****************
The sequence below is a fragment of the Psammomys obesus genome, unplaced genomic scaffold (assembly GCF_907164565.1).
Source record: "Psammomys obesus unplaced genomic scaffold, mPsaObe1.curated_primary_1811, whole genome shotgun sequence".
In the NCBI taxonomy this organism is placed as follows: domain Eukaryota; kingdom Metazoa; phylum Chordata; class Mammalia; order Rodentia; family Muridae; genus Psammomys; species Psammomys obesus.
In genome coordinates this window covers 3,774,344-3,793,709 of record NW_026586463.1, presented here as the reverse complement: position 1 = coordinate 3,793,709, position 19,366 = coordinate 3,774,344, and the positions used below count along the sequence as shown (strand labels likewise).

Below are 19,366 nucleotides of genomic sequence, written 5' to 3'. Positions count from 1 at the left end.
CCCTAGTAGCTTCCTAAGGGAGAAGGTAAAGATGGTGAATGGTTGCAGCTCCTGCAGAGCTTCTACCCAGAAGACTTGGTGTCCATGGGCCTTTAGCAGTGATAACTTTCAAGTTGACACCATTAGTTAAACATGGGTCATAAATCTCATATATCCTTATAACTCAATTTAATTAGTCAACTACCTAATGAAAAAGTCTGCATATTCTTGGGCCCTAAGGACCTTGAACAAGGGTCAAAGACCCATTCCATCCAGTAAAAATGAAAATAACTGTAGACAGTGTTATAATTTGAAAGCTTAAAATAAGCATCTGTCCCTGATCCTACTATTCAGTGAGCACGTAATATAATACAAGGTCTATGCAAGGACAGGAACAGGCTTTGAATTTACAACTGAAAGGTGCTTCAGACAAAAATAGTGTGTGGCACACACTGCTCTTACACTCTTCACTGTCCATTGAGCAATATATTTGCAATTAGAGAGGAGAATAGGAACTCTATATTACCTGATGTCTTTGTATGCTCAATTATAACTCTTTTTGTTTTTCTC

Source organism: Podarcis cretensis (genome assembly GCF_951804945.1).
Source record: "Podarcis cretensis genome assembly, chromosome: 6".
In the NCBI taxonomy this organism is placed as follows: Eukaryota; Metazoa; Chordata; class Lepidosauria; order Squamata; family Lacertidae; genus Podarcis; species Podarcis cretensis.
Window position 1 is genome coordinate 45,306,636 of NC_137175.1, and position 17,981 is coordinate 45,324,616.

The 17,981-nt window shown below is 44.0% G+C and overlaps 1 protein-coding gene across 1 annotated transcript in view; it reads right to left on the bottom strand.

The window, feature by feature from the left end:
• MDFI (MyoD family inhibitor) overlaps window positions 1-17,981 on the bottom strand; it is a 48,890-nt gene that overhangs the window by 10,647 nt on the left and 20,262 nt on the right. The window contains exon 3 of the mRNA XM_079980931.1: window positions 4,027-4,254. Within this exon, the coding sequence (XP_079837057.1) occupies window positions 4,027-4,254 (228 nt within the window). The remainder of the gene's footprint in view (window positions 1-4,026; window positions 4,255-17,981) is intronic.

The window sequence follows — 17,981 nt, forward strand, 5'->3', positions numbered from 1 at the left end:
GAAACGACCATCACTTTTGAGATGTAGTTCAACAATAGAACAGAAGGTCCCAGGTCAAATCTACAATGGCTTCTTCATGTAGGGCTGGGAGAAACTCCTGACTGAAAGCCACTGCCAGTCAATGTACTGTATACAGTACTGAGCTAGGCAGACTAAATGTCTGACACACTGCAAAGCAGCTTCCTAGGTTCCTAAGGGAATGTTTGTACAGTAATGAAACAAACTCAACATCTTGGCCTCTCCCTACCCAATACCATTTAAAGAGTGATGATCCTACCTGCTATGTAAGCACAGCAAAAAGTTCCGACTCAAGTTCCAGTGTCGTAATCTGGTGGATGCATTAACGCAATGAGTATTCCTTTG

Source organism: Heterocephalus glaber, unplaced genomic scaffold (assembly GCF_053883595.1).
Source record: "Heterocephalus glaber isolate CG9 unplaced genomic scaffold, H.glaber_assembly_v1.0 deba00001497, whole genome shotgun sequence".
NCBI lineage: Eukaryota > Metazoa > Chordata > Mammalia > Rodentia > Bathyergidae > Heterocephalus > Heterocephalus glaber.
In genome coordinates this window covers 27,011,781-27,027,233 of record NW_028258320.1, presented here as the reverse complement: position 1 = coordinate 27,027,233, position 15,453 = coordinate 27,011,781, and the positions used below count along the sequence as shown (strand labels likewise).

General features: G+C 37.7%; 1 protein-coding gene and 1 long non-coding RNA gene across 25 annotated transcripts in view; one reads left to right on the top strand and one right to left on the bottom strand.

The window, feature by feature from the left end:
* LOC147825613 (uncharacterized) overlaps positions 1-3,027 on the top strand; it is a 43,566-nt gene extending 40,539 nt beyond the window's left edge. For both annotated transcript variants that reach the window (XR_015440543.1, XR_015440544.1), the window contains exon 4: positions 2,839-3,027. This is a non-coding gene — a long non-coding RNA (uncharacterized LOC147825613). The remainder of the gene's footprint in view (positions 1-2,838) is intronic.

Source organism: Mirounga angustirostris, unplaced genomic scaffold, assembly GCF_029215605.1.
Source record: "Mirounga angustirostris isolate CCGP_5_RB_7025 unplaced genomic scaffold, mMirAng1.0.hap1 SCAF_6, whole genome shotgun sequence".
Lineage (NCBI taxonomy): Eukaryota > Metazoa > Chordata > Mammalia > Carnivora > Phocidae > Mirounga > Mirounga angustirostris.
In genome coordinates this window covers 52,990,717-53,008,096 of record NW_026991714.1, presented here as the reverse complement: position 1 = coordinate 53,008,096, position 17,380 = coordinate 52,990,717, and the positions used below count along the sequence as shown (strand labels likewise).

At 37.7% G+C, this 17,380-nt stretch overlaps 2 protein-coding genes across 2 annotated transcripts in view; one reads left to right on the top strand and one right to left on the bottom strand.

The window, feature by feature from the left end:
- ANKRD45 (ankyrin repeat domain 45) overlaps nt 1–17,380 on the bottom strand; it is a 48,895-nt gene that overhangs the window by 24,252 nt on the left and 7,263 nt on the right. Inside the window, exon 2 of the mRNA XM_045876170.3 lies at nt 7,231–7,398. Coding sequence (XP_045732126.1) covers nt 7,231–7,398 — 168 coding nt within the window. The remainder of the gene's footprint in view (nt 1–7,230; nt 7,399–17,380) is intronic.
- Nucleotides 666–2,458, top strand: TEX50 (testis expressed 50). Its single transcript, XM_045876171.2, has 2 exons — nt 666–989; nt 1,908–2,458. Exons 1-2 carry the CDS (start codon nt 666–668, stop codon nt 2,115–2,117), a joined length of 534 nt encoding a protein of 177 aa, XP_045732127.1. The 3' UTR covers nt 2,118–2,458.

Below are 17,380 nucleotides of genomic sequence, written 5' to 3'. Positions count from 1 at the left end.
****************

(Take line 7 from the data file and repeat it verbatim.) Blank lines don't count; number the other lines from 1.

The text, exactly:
Source organism: Podarcis cretensis (genome assembly GCF_951804945.1).